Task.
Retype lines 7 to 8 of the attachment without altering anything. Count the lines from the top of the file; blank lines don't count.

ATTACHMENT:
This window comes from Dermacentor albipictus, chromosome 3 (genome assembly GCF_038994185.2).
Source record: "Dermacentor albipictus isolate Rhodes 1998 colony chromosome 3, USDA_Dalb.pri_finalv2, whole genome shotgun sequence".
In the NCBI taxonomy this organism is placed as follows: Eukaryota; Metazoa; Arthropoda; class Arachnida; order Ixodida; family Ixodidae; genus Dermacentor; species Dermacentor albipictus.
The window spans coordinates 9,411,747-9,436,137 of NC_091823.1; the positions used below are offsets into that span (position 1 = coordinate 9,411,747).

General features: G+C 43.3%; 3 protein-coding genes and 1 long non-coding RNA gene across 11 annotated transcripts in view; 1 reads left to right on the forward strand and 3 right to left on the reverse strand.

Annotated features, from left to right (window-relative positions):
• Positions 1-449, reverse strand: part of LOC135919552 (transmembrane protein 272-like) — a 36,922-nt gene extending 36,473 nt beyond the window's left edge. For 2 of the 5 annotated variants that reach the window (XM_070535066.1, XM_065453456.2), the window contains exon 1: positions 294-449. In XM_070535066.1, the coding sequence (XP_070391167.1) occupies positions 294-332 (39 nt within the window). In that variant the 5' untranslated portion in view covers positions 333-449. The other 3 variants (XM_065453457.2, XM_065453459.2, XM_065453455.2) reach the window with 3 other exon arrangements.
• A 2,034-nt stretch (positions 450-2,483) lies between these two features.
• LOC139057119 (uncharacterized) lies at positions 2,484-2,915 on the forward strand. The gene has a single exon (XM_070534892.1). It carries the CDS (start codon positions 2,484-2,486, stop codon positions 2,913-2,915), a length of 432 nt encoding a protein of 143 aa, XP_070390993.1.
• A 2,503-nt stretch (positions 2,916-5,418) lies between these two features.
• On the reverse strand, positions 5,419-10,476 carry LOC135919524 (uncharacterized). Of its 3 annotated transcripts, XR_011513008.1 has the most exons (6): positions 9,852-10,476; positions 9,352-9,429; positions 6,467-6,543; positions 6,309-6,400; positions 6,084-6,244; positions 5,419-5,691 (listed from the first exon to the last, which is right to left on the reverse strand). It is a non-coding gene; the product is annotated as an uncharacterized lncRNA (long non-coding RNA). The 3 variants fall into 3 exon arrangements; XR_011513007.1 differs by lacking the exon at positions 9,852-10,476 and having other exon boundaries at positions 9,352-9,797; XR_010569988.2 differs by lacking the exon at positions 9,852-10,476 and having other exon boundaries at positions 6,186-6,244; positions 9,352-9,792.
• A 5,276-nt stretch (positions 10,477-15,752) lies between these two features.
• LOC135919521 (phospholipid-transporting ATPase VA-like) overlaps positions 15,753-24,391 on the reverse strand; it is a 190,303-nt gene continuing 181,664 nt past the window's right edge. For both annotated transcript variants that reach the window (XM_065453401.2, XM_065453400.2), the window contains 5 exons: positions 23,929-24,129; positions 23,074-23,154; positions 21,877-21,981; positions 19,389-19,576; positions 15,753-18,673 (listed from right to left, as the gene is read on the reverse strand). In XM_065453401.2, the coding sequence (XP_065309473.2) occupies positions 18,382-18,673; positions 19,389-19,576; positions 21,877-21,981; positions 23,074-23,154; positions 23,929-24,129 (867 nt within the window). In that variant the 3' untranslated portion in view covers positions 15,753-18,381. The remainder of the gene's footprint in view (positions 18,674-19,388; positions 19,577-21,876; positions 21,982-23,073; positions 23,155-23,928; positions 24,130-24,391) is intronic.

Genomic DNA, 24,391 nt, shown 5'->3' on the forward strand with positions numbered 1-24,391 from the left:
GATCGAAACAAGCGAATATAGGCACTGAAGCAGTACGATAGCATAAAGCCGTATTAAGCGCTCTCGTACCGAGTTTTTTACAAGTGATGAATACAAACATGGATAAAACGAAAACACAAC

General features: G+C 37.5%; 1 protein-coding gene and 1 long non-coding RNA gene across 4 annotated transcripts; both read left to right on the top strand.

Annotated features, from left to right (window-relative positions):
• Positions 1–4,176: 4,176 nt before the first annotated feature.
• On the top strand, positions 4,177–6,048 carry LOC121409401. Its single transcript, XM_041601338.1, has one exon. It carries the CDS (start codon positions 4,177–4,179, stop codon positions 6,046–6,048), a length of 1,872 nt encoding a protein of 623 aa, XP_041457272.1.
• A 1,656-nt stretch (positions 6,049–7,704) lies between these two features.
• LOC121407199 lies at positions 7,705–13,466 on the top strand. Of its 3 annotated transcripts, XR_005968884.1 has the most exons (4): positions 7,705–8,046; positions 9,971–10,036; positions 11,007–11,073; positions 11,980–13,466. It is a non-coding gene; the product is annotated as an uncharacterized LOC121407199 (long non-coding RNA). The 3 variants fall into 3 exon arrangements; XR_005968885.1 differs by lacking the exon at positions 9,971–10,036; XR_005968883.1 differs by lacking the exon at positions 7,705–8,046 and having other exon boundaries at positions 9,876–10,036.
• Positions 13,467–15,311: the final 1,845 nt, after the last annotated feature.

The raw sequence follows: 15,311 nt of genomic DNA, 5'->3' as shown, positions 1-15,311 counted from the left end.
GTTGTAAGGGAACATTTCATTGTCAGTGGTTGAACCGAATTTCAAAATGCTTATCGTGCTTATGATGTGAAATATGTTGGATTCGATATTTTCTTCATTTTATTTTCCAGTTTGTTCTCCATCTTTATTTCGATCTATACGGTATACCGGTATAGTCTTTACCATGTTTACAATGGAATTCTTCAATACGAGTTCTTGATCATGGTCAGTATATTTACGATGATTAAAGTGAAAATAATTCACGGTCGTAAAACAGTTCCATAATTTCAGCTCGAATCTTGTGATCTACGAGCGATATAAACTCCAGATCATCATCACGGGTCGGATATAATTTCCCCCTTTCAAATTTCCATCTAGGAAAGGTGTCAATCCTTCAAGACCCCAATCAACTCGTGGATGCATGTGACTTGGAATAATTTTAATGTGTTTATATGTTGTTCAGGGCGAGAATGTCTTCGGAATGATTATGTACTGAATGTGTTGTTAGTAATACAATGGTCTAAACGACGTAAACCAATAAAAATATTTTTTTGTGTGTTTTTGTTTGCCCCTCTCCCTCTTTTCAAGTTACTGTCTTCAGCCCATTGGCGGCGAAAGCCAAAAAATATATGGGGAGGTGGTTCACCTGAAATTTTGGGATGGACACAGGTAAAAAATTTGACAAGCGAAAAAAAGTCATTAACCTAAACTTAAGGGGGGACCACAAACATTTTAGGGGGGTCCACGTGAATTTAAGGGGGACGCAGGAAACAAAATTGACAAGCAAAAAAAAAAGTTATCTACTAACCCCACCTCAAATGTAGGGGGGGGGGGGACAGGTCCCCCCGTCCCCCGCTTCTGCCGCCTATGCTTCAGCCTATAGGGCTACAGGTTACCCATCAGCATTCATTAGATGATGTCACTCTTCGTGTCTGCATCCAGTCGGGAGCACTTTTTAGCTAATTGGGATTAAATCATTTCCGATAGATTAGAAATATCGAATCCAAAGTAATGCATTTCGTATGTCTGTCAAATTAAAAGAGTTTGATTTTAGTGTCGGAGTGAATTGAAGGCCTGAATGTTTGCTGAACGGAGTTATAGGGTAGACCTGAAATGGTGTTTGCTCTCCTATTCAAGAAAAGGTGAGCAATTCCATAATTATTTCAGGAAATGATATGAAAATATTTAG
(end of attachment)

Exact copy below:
• Positions 1-449, reverse strand: part of LOC135919552 (transmembrane protein 272-like) — a 36,922-nt gene extending 36,473 nt beyond the window's left edge. For 2 of the 5 annotated variants that reach the window (XM_070535066.1, XM_065453456.2), the window contains exon 1: positions 294-449. In XM_070535066.1, the coding sequence (XP_070391167.1) occupies positions 294-332 (39 nt within the window). In that variant the 5' untranslated portion in view covers positions 333-449. The other 3 variants (XM_065453457.2, XM_065453459.2, XM_065453455.2) reach the window with 3 other exon arrangements.
• A 2,034-nt stretch (positions 450-2,483) lies between these two features.